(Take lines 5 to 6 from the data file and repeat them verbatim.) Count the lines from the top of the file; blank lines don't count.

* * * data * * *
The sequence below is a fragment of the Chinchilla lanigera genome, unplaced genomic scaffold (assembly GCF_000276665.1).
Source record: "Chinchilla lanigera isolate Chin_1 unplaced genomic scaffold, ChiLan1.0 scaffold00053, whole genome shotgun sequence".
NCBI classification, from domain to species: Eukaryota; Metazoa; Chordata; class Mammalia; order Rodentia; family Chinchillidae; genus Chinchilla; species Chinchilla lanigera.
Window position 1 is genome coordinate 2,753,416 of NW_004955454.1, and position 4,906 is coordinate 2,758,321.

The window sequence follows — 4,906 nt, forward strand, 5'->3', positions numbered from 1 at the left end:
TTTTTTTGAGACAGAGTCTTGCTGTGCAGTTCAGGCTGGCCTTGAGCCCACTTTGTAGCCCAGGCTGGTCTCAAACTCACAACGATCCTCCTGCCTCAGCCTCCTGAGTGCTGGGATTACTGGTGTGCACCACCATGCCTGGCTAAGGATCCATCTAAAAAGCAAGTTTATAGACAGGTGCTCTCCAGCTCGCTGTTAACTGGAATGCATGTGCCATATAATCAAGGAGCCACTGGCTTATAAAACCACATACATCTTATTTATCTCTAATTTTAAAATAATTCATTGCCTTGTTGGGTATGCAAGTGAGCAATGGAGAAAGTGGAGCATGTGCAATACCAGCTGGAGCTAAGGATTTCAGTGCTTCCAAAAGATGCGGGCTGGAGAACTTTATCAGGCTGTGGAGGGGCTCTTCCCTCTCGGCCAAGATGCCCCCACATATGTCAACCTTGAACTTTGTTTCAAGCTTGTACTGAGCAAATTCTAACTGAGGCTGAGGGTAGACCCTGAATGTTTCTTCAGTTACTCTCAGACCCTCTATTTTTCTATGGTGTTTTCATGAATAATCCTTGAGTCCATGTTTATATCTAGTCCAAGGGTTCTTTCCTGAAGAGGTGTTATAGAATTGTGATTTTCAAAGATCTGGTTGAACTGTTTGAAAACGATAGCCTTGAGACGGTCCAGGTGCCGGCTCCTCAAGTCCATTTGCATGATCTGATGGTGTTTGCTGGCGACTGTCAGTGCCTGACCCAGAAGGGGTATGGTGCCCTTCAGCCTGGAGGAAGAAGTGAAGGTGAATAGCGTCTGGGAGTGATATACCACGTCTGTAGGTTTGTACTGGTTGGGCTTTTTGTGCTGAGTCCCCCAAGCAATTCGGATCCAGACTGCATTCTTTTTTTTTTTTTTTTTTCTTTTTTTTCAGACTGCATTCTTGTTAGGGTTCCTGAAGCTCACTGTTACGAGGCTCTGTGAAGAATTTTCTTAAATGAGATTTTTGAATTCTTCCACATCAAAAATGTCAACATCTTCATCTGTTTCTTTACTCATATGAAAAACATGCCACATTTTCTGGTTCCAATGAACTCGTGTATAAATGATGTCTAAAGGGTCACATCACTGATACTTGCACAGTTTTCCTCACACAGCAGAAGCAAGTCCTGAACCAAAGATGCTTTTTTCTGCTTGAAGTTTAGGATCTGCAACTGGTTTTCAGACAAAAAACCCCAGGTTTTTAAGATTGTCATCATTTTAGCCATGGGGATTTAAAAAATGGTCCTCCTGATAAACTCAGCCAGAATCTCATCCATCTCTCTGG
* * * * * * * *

The window sequence follows — 4,906 nt, forward strand, 5'->3', positions numbered from 1 at the left end:
TTTTTTTGAGACAGAGTCTTGCTGTGCAGTTCAGGCTGGCCTTGAGCCCACTTTGTAGCCCAGGCTGGTCTCAAACTCACAACGATCCTCCTGCCTCAGCCTCCTGAGTGCTGGGATTACTGGTGTGCACCACCATGCCTGGCTAAGGATCCATCTAAAAAGCAAGTTTATAGACAGGTGCTCTCCAGCTCGCTGTTAACTGGAATGCATGTGCCATATAATCAAGGAGCCACTGGCTTATAAAACCACATACATCTTATTTATCTCTAATTTTAAAATAATTCATTGCCTTGTTGGGTATGCAAGTGAGCAATGGAGAAAGTGGAGCATGTGCAATACCAGCTGGAGCTAAGGATTTCAGTGCTTCCAAAAGATGCGGGCTGGAGAACTTTATCAGGCTGTGGAGGGGCTCTTCCCTCTCGGCCAAGATGCCCCCACATATGTCAACCTTGAACTTTGTTTCAAGCTTGTACTGAGCAAATTCTAACTGAGGCTGAGGGTAGACCCTGAATGTTTCTTCAGTTACTCTCAGACCCTCTATTTTTCTATGGTGTTTTCATGAATAATCCTTGAGTCCATGTTTATATCTAGTCCAAGGGTTCTTTCCTGAAGAGGTGTTATAGAATTGTGATTTTCAAAGATCTGGTTGAACTGTTTGAAAACGATAGCCTTGAGACGGTCCAGGTGCCGGCTCCTCAAGTCCATTTGCATGATCTGATGGTGTTTGCTGGCGACTGTCAGTGCCTGACCCAGAAGGGGTATGGTGCCCTTCAGCCTGGAGGAAGAAGTGAAGGTGAATAGCGTCTGGGAGTGATATACCACGTCTGTAGGTTTGTACTGGTTGGGCTTTTTGTGCTGAGTCCCCCAAGCAATTCGGATCCAGACTGCATTCTTTTTTTTTTTTTTTTTTCTTTTTTTTCAGACTGCATTCTTGTTAGGGTTCCTGAAGCTCACTGTTACGAGGCTCTGTGAAGAATTTTCTTAAATGAGATTTTTGAATTCTTCCACATCAAAAATGTCAACATCTTCATCTGTTTCTTTACTCATATGAAAAACATGCCACATTTTCTGGTTCCAATGAACTCGTGTATAAATGATGTCTAAAGGGTCACATCACTGATACTTGCACAGTTTTCCTCACACAGCAGAAGCAAGTCCTGAACCAAAGATGCTTTTTTCTGCTTGAAGTTTAGGATCTGCAACTGGTTTTCAGACAAAAAACCCCAGGTTTTTAAGATTGTCATCATTTTAGCCATGGGGATTTAAAAAATGGTCCTCCTGATAAACTCAGCCAGAATCTCATCCATCTCTCTGG